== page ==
Dedicated to classics and hits.

Wednesday, December 30, 2015

The Go-Between (1953) L.P. Hartley


Book Review
The Go-Between (1953)
 by L.P. Hartley

    The Go-Between is the 1953 English novel, The Go-Betweens are the long-lived Australian indie band named after the novel.  The Go-Between is a late example of the English country-house novel, revolving around issues of class, property and marriage.  Leo Colston narrates the story from the perspective of an elderly man looking back on a formative summer spent at the country house of an aristocratic classmate.

   While at the house, Leo is drawn into carrying messages between Marian, the eldest daughter of the house, and Ted, a local farmer.   What appears at first to be something in the nature of a gentle comic/coming of age type story turns into something darker by the end, which likely explains the enduring appeal.  To give you an idea, Harold Pinter wrote the screenplay for the movie version.  The Go-Between reminded me of a cross between something written by Evelyn Waugh and Thomas Hardy.

The Once and Future King (1958) by T.H. White

Merlin tutors Arthur.
Book Review
The Once and Future King (1958)\
 by T.H. White

   This retelling of the Arthurian legends was ruined for a generation of kids by Disney's terrible adaptation of the first book, The Sword and the Stone released in 1963.  The entire story cycle includes three other books, The Sword and the Stone  (1938), The Queen of Air and Darkness (1939),  The Ill-Made Knight (1940) and The Candle in the Wind (1958).   A contemporary reader is unlikely to find anything other than the four novels collected as The Once and Future King, and that's how I read them, on my Kindle- with the amazing (new?) feature "word wise" where you can touch a word and it will give you the Oxford English Dictionary definition.

  I've gone back and forth on whether to engage the ebook world or stick to real books, but the ability to pull up the definition of unknown words was particularly useful reading The Once and Future King due to White's repeated use of words derived from the universe of medieval chivalry.  Because of the Disney association, The Once and Future King is typically considered a children's book, but it really is not that.  The Arthurian legends are filled with illicit sex, including a substantial plot point that turns on incest, seduction and viscous, cruel violence.   White's narrator writes from the perspective of a contemporary narrator, and he is quick to draw allusions to the events of the 20th century.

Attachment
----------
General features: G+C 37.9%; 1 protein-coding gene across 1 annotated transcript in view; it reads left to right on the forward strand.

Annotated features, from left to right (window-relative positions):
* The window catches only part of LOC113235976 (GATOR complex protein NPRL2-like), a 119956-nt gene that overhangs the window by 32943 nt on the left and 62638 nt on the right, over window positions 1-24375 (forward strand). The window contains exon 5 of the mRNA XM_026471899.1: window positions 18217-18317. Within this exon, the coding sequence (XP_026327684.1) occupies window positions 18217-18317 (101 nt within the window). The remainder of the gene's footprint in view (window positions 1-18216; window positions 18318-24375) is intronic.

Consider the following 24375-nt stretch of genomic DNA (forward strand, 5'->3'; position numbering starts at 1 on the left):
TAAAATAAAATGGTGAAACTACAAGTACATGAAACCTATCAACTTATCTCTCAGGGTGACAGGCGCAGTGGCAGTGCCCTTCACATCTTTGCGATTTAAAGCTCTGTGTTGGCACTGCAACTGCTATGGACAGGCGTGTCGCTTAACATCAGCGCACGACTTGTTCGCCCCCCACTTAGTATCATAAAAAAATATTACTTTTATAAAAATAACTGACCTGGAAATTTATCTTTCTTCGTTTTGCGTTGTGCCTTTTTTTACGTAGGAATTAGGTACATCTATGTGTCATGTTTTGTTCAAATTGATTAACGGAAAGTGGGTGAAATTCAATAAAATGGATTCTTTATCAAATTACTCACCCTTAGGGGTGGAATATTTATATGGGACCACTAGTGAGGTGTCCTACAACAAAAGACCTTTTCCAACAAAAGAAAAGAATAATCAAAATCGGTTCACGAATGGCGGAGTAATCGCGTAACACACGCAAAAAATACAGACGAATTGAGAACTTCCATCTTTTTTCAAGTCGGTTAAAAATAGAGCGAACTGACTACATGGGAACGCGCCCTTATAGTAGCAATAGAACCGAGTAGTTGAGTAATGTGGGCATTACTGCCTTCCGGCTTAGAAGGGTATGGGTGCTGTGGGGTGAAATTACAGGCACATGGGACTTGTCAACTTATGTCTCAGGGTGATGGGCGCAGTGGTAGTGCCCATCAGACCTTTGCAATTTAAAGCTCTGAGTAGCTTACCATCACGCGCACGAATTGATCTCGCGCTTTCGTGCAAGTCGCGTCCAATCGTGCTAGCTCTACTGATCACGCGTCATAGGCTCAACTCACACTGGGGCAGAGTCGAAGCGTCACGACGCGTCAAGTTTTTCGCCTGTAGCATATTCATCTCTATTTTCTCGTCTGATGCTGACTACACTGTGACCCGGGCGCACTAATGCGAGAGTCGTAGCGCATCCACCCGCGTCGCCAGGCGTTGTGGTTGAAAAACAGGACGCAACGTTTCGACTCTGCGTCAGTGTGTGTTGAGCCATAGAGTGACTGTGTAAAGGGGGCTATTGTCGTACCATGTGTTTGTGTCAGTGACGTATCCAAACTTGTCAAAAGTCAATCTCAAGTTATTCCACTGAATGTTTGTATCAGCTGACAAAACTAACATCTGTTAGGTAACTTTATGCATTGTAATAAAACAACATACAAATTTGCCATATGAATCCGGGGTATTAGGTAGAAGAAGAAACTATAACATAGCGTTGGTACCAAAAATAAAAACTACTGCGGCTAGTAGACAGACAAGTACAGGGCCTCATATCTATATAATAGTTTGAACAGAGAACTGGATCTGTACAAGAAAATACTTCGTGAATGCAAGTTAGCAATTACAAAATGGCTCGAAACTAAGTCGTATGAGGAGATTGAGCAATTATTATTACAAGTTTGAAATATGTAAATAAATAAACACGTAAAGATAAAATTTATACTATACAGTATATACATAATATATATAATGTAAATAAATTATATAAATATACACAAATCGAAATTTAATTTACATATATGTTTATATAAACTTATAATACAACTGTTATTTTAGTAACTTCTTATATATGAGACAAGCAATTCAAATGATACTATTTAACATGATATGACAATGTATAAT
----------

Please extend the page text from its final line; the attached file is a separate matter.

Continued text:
After the initial book, which is about young Arthur being tutored by Merlin and gaining the throne of England when he pulls the sword from the stone, the subjects become quite adult and White alternates from the central themes of the difficulties Arthur has trying to introduce concepts like "fairness" and "justice" to England and the lesser myths of the Arthurian cycle, the quest for the grail and Lancelots adulterous relationship with Queen Guinevere.  Everything moves at a fast pace, and even though the full cycle is something like 750 pages in print, the reader is ushered along at a nearly cinematic pace

  Adults who have avoided the full cycle because of the Disney version of the first book might well consider giving The Once and Future King a shot, particularly if they are Harry Potter wizard types.

Monday, December 21, 2015

The Roots of Heaven (1956) by Romain Gary


Book Review
The Roots of Heaven (1956)
 by Romain Gary

   The Roots of Heaven is like...if Wes Anderson made an adventure film.  Although John Houston actually did make a movie out of it only two years after it was published.  The Roots of Heaven is about rag tag group of European misfits on a quixotic quest to save the elephants in the northern part of French Equatorial Africa.  They are a mixed bag, a French partisan, a young German woman working as a bar hostess in Chad, a Danish naturalist and an American "traitor" who was disgraced by North Korean captors by being forced to denounce the United States over the radio.  Together they roam the wastes of present day Chad and Central African Republic, burning down the homesteads of people engaged in the Ivory trade.

  They combine forces with a nascent French speaking African revolutionary, late an actual member of Parliament of France under their unique system where colonies were made part of France itself.  Gary is forward thinking in his discussion of ideas like nationalism and environmentalism.  He really is quite prescient in handling questions that maintain their relevance today.

 Although the philosophizing can get a bit thick in the tradition of many philosophical novels written by French authors, the setting and terrorism angle help the lengthy discussions of environmentalism, nationalism, communism and capitalism go down easy.

Homo Faber (1959) by Max Frisch


Julie Delpy playes Elizabeth "Sabeth" Piper in the Schlondorff movie of Homo Faber by Max Frisch.
Book Review
Homo Faber (1959)
 by Max Frisch